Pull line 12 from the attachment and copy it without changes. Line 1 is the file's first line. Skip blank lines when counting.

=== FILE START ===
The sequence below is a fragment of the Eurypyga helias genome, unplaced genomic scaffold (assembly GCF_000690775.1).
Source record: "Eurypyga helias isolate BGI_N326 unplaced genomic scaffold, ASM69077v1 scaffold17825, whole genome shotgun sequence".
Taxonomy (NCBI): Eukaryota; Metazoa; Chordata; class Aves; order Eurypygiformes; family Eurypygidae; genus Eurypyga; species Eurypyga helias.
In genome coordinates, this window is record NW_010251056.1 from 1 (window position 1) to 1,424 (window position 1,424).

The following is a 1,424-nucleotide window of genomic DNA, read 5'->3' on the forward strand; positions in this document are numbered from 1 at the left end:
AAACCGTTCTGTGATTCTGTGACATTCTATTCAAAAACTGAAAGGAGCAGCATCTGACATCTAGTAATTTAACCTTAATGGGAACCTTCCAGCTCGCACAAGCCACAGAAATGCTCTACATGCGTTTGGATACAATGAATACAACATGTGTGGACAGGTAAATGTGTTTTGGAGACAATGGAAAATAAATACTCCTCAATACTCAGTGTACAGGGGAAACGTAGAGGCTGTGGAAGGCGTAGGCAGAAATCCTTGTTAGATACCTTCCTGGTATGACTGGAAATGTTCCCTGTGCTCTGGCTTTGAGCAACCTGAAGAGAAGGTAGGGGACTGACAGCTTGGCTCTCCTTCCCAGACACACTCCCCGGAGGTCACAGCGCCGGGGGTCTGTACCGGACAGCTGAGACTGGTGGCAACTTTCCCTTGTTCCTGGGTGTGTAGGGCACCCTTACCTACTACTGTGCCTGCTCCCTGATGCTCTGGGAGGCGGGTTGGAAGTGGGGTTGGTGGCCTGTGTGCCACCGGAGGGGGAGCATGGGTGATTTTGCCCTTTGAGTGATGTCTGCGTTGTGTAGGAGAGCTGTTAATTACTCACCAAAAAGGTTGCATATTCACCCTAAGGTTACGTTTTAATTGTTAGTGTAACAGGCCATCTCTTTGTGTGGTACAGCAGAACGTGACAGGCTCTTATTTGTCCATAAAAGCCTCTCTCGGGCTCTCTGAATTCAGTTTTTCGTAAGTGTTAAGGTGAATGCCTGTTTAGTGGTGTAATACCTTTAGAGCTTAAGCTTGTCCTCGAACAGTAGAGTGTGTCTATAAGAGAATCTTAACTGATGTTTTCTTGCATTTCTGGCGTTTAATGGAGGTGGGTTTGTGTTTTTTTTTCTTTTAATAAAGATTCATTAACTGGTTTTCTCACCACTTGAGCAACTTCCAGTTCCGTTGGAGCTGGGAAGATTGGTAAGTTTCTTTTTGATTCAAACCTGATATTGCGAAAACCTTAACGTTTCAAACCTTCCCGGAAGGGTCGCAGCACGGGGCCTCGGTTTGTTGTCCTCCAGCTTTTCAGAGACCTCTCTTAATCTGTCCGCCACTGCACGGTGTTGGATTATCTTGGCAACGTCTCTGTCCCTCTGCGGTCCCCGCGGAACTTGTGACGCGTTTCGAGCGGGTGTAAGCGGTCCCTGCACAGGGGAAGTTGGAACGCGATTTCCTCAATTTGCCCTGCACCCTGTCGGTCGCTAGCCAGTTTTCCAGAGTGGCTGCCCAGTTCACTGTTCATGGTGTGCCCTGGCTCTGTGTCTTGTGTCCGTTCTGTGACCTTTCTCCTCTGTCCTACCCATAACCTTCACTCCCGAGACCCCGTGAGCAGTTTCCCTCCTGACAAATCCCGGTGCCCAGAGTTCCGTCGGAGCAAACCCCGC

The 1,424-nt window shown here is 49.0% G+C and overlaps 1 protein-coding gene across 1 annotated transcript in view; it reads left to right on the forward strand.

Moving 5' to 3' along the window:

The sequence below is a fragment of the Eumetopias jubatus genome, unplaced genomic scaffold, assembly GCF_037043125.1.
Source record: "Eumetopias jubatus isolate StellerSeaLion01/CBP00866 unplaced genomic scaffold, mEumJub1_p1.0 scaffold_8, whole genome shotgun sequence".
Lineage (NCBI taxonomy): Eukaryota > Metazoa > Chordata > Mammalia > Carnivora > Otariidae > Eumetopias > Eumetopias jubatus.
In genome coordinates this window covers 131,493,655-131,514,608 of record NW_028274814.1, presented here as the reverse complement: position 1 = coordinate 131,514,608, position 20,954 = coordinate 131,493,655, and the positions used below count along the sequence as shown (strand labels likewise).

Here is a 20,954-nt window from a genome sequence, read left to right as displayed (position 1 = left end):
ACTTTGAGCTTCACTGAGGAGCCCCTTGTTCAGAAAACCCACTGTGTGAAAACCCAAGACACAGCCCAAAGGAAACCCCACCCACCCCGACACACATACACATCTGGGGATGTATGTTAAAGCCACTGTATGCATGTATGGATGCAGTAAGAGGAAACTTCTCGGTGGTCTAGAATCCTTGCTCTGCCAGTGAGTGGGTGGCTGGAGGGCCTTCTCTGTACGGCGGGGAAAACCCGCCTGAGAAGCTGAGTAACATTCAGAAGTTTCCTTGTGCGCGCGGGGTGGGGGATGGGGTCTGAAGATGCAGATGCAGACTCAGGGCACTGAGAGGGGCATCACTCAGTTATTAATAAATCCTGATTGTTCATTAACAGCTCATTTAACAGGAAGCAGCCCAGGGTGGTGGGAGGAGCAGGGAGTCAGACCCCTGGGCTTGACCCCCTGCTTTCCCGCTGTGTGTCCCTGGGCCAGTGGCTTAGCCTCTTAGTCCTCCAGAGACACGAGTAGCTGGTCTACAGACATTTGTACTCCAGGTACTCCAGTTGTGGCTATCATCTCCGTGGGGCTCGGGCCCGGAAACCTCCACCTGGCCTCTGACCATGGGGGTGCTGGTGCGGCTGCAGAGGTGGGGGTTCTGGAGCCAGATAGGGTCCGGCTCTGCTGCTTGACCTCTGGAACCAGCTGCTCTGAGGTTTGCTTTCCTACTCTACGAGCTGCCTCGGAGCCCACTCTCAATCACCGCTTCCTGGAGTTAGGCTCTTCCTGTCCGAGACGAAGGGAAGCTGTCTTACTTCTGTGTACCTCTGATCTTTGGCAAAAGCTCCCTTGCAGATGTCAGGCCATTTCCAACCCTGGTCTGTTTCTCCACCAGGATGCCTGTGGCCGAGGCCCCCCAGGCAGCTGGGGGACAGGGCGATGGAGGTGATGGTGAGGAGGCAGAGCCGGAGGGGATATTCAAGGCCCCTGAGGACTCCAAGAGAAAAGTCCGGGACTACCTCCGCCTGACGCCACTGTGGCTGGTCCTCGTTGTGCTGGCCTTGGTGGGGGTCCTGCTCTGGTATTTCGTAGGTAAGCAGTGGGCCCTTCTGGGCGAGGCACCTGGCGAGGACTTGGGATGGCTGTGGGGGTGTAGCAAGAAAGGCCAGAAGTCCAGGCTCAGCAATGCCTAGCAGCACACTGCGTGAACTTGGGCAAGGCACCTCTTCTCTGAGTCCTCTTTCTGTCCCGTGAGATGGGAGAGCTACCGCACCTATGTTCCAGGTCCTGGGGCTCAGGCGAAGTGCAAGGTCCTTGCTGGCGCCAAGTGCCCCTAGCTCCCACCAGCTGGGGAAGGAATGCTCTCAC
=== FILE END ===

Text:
In genome coordinates this window covers 131,493,655-131,514,608 of record NW_028274814.1, presented here as the reverse complement: position 1 = coordinate 131,514,608, position 20,954 = coordinate 131,493,655, and the positions used below count along the sequence as shown (strand labels likewise).